Diagnosed with Breast Cancer Just Months After Turning 40, Stephanie Cosby Advocates for Early Screening
Stephanie Cosby had her first mammogram at age 40 and was diagnosed with breast cancer. Two weeks later, her mother was diagnosed with late stage breast cancer. Stephanie shares her experience of breast cancer treatment and of caring for her mother, who has since passed away, here and in a blog she created to help other women dealing with breast cancer issues.
Stephanie Cosby calls herself the new "poster child" for getting a mammogram at age 40.
I’ve been a nurse for 10 years and used to work in a breast cancer screening
program, so I knew how important it is to get a screening
mammogram at age 40. Within days after my birthday, I’d scheduled
the appointment. During the exam, the mammogram tech told me that I’d
probably be called in again due to the density of my breasts.
When I returned for the follow up mammogram, they found a lump that no one
had been able to feel, including myself during my monthly self-breast exams.
A few days later I had a breast biopsy. I had to wait only 5 days (two of them
were weekend days), but when you are waiting for the news you may have cancer,
it can seem an eternity. On a Monday afternoon in August the radiologist called
me and told me I had breast
The crazy thing was I felt healthier than I’d ever felt in my life. The
lump could not be felt, the cancer was early stage and I had no signs and symptoms.
I felt like I was completely ready to take on this opponent and win. I looked
to the Internet for the most current types of treatment. Once I learned about
cutting edge treatments, I researched area Breast Cancer Centers. I chose the
Marlene and Stewart Greenebaum Cancer Center at the University of Maryland because
of the types of treatment that I thought I wanted to pursue. Even before my
first appointment with the Breast
Cancer team, I had questions prepared to ask members of the team. Like most
women, I was more interested in pursuing a lumpectomy with either chemo or radiation
and was very interested in learning if I was a candidate for the Mammo-site
During my multidisciplinary appointment, I met with the breast surgeon, the
breast cancer coordinator, medical oncology, radiation therapy and plastic surgery
teams. I peppered them each with many questions. I also met with a cancer center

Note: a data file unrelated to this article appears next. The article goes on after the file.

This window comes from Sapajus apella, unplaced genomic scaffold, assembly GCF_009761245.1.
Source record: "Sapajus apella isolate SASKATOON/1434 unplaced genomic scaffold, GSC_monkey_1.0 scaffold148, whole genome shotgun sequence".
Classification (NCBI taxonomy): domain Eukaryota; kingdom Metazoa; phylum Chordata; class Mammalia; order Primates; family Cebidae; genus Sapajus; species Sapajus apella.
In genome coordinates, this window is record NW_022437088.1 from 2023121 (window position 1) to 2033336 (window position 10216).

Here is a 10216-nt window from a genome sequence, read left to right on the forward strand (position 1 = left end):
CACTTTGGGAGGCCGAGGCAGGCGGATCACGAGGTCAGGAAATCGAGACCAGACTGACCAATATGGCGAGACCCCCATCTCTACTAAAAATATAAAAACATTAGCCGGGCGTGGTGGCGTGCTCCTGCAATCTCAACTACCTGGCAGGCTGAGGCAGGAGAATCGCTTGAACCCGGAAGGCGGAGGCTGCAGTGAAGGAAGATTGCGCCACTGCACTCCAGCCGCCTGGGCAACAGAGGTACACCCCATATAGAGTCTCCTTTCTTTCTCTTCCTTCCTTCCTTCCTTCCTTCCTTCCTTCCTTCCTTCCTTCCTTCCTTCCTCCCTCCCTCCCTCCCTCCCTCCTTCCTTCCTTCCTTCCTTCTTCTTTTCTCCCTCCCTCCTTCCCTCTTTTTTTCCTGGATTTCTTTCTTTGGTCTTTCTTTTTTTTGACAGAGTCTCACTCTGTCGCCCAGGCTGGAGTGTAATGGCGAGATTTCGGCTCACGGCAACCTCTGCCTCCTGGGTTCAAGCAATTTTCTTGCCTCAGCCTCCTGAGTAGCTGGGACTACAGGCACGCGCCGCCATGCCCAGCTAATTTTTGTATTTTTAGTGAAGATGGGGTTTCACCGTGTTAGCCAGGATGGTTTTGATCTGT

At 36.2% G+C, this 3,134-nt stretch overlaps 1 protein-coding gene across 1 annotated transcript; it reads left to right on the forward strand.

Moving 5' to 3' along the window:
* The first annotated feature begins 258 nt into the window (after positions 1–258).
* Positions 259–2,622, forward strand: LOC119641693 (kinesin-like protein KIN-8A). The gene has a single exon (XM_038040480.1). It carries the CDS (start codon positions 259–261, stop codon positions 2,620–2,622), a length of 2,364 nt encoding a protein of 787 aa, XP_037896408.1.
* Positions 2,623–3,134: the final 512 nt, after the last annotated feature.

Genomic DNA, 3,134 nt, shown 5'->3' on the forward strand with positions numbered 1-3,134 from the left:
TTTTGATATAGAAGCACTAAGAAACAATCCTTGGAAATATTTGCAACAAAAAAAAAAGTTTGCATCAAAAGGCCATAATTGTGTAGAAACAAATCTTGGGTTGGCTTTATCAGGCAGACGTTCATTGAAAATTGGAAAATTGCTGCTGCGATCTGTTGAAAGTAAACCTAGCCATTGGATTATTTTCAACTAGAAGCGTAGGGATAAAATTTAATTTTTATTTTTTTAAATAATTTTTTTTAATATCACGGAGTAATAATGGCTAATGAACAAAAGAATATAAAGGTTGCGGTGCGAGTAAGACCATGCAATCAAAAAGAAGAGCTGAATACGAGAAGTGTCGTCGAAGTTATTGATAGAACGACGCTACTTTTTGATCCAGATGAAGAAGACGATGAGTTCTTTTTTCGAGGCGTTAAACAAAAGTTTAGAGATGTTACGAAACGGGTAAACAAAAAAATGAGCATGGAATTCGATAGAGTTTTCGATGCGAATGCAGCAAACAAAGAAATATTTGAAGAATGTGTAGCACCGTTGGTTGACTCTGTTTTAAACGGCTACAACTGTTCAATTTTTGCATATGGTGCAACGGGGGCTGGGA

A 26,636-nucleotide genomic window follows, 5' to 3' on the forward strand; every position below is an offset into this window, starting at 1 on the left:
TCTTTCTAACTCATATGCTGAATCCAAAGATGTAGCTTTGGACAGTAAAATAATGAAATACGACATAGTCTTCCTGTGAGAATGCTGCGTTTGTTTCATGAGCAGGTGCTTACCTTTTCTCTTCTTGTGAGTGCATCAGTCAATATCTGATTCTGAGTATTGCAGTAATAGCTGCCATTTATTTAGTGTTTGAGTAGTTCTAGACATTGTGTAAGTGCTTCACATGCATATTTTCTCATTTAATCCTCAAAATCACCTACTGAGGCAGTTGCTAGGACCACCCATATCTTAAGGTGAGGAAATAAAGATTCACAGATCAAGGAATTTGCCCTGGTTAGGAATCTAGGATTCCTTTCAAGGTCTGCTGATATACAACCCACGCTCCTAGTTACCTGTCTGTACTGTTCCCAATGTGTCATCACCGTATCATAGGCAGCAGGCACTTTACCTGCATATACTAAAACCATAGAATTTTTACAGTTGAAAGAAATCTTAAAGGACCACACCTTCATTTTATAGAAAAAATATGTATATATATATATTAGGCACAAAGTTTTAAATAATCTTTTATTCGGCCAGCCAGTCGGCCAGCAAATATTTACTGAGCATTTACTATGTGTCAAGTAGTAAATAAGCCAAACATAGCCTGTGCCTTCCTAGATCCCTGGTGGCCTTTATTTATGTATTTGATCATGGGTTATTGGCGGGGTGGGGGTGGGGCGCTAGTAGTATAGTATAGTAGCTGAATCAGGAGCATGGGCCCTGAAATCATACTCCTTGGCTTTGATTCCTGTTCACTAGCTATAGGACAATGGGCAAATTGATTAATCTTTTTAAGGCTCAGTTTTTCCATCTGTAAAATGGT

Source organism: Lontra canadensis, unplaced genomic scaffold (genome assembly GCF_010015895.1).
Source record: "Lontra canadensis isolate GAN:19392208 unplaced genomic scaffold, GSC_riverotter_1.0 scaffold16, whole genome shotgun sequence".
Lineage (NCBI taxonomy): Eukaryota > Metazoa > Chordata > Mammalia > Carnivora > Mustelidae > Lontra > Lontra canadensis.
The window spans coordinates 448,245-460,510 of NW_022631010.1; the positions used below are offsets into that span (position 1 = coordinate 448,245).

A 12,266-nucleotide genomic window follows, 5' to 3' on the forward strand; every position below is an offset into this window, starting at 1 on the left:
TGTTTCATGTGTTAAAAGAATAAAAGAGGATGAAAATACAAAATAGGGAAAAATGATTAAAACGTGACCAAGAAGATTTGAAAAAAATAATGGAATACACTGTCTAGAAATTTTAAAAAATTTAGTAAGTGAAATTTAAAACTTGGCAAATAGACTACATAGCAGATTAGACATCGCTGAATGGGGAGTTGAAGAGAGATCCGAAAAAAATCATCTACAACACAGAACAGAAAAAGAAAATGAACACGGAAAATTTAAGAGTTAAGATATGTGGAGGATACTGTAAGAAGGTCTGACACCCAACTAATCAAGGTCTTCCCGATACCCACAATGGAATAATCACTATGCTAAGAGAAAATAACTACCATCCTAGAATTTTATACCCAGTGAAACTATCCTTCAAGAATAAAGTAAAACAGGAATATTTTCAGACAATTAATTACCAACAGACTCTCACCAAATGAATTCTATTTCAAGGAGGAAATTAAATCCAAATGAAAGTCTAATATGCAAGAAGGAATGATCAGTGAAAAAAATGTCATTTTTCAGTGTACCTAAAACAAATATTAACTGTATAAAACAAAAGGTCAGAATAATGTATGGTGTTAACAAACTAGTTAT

volunteer who had battled breast cancer and won. It was very reassuring to hear
from someone who’d been there.
My breast surgeon outlined the options available to me and encouraged me take
a few days to really consider the right choice for me. The choices based on
my diagnosis were lumpectomy with radiation or mastectomy
alone. I was really leaning towards lumpectomy and radiation, but then a life-altering
event happened that would change everything. Fifteen days after I was diagnosed,
my mother was diagnosed with metastatic breast cancer. Within a few hours I
went from believing that I had no family history to having a mother and great-grandmother
with breast cancer and a great uncle who’d died from prostate cancer (which
can be genetically linked to the breast cancer gene.)
Armed with this new information, I met with a genetic
counselor from the breast program. She looked into my family history, talked
about my risk of recurrence and offered genetic testing for the breast cancer
genes BRCA-1 and BRCA-2. It was yet more information to help me make my treatment
I chose to undergo a bilateral mastectomy with reconstruction. When I met with
the plastic surgeon, he told me that he could use my own belly fat to reconstruct
my breasts. This was truly amazing to me. I wanted to have a treatment that
would allow me to continue through life not having to worry about recurrence.
My surgery last 14 hours; they told me this ahead of time, so it wasn’t
a surprise. The recovery period was about eight weeks. Outside of the usual side
effects of recovering from surgery (no heavy lifting, take it easy, look for
signs of infection), I experienced much less pain than I thought I’d have.
The breast cancer team was very supportive and available for any concern I had.
Best of all, I was declared cancer-free and had no need for any chemo, radiation,
or any other medication.
At the start of this journey, I was determined that cancer was not going to
change who I was or who I am. The hardest part of my experience was to focus on
my own healing while being concerned for my mother’s health. Sadly, she
had waited too long to seek care for symptoms she was having and she died three weeks
after my surgery. Walking the breast cancer path together, though, profoundly
changed my life. I feel that in some way her diagnosis saved my life. And the
Breast Cancer team at the University of Maryland had the treatments and technology
to make it so.
Since I experienced breast cancer from either end of the spectrum (my own early diagnosis and my mother's late one), I feel like I can tell women “don’t wait!” My outcome was the result of
very early detection. My mom’s outcome was the result of very late detection.
I have seen the face of breast cancer close up, at its worst. Being afraid of
a mammogram is natural; but if caught early, breast cancer is a curable cancer!
I’m not a breast cancer survivor. I’m not “surviving.”
I’m LIVING! In honor of my mom, I now live every day to the max.
For more information about the UMGCC
Breast Evaluation and Treatment Program, or any of our other treatment programs
or services, please call the cancer center at 1-800-888-8823.
This page was last updated: April 8, 2015